Hurler Syndrome; A Need For Screening
Babies with a rare inherited disease may be spared from permanent brain damage if they receive an umbilical cord blood transplantat before they are 9 months old.
Experts say the findings emphasize the need for early diagnosis of the condition, called Hurler syndrome, preferably through newborn screening programs.
Hurler syndrome is the most clinically severe form of an inherited disorder where a child lacks a key enzyme needed to break down complex sugars called glycosaminoglycans. The sugar buildup results in progressive organ deterioration and death in childhood.
Affected children may not have symptoms until age 3, but the brain undergoes damage before symptoms appear.
Umbilical cord blood transplantation from unrelated donors, also known as an allogeneic cord blood stem cell transplant, has previously been shown to improve neurological outcomes of children older than 2 years of age and prolong life.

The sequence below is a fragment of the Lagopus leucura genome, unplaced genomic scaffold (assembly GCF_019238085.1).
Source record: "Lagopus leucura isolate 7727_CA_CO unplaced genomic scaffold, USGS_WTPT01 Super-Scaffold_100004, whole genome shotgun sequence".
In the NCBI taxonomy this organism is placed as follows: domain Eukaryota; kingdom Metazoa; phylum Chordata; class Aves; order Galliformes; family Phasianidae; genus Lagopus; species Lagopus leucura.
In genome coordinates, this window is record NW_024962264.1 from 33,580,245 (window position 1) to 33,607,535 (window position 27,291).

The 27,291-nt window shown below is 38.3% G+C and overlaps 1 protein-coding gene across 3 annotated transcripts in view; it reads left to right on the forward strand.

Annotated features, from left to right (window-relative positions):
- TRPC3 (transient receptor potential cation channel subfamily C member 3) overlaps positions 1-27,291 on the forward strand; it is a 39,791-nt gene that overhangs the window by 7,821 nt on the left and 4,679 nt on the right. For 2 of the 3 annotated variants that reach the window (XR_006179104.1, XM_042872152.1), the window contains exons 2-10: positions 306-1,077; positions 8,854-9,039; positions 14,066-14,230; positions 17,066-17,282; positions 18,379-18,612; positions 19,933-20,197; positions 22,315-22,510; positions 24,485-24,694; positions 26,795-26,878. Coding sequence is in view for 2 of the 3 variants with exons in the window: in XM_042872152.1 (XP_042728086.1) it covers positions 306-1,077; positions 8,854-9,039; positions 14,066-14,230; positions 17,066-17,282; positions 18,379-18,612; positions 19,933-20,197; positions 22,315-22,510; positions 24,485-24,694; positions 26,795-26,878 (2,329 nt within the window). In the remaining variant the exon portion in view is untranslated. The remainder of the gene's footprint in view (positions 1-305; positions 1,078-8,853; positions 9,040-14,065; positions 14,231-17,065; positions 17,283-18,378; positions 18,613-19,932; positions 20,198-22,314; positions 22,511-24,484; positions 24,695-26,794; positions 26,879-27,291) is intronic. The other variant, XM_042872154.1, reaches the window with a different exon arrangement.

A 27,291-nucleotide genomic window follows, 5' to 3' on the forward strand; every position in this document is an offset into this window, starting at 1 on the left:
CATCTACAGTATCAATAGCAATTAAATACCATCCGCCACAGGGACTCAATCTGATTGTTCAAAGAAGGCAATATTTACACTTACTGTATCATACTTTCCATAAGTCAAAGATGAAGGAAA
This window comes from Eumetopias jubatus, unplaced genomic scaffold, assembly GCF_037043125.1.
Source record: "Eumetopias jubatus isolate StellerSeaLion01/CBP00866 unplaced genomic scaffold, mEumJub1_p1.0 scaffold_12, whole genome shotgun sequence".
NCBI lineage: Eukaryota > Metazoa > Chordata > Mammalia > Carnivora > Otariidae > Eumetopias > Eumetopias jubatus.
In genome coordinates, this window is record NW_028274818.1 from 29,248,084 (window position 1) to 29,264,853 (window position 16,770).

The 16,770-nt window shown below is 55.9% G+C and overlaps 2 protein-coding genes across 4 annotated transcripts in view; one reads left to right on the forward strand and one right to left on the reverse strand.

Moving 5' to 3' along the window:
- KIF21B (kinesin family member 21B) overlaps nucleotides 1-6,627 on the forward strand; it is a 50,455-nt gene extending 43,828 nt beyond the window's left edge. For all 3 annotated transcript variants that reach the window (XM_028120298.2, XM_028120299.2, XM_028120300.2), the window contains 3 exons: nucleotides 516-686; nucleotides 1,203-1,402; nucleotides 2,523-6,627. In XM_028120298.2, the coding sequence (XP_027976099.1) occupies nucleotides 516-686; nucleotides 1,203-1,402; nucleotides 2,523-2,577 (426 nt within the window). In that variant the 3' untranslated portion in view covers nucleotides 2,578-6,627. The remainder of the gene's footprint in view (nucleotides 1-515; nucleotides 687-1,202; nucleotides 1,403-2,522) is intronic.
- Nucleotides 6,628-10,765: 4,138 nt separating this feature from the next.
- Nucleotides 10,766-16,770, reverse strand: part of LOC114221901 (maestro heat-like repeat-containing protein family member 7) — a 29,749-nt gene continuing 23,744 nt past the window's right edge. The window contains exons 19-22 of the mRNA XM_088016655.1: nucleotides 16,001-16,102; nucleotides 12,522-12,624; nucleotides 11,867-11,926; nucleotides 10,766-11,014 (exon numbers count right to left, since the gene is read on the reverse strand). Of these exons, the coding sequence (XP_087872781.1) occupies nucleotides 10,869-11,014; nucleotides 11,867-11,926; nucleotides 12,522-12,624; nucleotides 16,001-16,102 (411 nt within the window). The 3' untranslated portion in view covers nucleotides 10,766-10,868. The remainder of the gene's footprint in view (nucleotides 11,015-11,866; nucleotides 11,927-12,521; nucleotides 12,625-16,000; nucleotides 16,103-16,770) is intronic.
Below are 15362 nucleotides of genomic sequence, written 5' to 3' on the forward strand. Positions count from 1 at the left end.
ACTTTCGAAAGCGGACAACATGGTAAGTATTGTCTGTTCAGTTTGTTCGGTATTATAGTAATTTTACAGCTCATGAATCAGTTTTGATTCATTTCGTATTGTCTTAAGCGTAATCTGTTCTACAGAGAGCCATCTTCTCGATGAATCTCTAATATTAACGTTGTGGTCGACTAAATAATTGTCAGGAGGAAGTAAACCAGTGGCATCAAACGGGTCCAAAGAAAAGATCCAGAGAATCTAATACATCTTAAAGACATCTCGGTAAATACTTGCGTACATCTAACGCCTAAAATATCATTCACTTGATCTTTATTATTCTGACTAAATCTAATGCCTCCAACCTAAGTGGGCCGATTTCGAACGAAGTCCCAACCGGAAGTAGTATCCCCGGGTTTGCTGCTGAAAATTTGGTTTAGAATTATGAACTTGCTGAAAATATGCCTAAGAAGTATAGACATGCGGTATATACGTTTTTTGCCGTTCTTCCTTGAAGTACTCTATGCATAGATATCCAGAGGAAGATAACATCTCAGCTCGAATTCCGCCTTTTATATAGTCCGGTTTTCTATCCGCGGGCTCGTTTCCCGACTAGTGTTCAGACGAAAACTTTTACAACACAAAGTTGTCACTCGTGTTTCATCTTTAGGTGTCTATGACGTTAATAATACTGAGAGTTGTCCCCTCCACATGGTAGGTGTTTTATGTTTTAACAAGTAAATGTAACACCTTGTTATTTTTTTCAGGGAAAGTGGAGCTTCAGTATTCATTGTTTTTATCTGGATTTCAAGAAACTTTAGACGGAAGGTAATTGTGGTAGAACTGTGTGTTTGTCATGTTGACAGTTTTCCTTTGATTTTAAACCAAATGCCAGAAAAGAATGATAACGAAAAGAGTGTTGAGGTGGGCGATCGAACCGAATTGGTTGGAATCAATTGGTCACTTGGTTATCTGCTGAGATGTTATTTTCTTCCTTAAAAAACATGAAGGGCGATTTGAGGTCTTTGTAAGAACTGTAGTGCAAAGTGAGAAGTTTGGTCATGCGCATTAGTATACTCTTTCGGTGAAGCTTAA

Hematopoietic stem cells from the cord blood transplants provide a source for the normal enzyme that is donated to the deficient cells decreasing the accumulation of gycosaminoglycans.
Hurler Syndrome; Early Detection
The treatment of Hurler syndrome with an umbilical cord blood stem cell transplant before 9 months of age leads to normal cognitive development, according to the study that is published in the Annals of Neurology.
Children transplanted at 12 and 25 months of age functioned cognitively at a level 2 to 5.3 years below that of those transplanted at 4 months. Early transplantation also predicted better outcomes for language skills and adaptive behaviors.
“The purpose of the study was to determine whether age at transplantation can predict cognitive outcomes,” says Maria Luisa Escolar, associate professor of pediatrics at University of Pittsburgh School of Medicine.
“This study highlights the importance of early detection of brain diseases in babies and infants when brain growth is the most accelerated in life, placing them at increased vulnerability for permanent damage.”